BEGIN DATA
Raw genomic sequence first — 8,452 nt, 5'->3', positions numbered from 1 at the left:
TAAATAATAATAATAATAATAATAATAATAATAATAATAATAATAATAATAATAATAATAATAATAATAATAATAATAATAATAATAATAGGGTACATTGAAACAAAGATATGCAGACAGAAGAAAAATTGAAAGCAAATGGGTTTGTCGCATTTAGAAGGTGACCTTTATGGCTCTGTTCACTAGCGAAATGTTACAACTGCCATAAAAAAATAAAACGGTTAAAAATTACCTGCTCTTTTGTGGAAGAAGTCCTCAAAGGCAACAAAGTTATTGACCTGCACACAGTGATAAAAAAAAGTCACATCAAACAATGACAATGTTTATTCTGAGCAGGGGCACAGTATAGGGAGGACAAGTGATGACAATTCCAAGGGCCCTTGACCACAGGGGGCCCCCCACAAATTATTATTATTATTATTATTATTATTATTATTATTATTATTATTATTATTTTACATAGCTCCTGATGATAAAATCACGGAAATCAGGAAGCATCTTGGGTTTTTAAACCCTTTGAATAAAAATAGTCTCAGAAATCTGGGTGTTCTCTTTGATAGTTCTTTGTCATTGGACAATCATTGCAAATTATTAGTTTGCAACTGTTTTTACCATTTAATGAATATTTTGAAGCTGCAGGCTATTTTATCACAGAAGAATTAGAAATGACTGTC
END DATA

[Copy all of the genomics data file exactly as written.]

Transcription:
Raw genomic sequence first — 8,452 nt, 5'->3', positions numbered from 1 at the left:
TAAATAATAATAATAATAATAATAATAATAATAATAATAATAATAATAATAATAATAATAATAATAATAATAATAATAATAATAATAATAGGGTACATTGAAACAAAGATATGCAGACAGAAGAAAAATTGAAAGCAAATGGGTTTGTCGCATTTAGAAGGTGACCTTTATGGCTCTGTTCACTAGCGAAATGTTACAACTGCCATAAAAAAATAAAACGGTTAAAAATTACCTGCTCTTTTGTGGAAGAAGTCCTCAAAGGCAACAAAGTTATTGACCTGCACACAGTGATAAAAAAAAGTCACATCAAACAATGACAATGTTTATTCTGAGCAGGGGCACAGTATAGGGAGGACAAGTGATGACAATTCCAAGGGCCCTTGACCACAGGGGGCCCCCCACAAATTATTATTATTATTATTATTATTATTATTATTATTATTATTATTATTATTTTACATAGCTCCTGATGATAAAATCACGGAAATCAGGAAGCATCTTGGGTTTTTAAACCCTTTGAATAAAAATAGTCTCAGAAATCTGGGTGTTCTCTTTGATAGTTCTTTGTCATTGGACAATCATTGCAAATTATTAGTTTGCAACTGTTTTTACCATTTAATGAATATTTTGAAGCTGCAGGCTATTTTATCACAGAAGAATTAGAAATGACTGTC